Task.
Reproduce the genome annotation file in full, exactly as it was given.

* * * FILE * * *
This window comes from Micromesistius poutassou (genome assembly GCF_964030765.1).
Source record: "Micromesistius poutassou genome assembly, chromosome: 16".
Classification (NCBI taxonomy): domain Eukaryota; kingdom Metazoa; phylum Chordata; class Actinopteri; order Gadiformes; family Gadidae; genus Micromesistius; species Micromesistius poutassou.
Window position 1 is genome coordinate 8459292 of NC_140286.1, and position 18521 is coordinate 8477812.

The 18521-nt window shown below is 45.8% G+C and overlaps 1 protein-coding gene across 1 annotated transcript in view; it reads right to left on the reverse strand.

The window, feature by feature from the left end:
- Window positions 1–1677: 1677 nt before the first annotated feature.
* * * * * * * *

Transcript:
This window comes from Micromesistius poutassou (genome assembly GCF_964030765.1).
Source record: "Micromesistius poutassou genome assembly, chromosome: 16".
Classification (NCBI taxonomy): domain Eukaryota; kingdom Metazoa; phylum Chordata; class Actinopteri; order Gadiformes; family Gadidae; genus Micromesistius; species Micromesistius poutassou.
Window position 1 is genome coordinate 8459292 of NC_140286.1, and position 18521 is coordinate 8477812.

The 18521-nt window shown below is 45.8% G+C and overlaps 1 protein-coding gene across 1 annotated transcript in view; it reads right to left on the reverse strand.

The window, feature by feature from the left end:
- Window positions 1–1677: 1677 nt before the first annotated feature.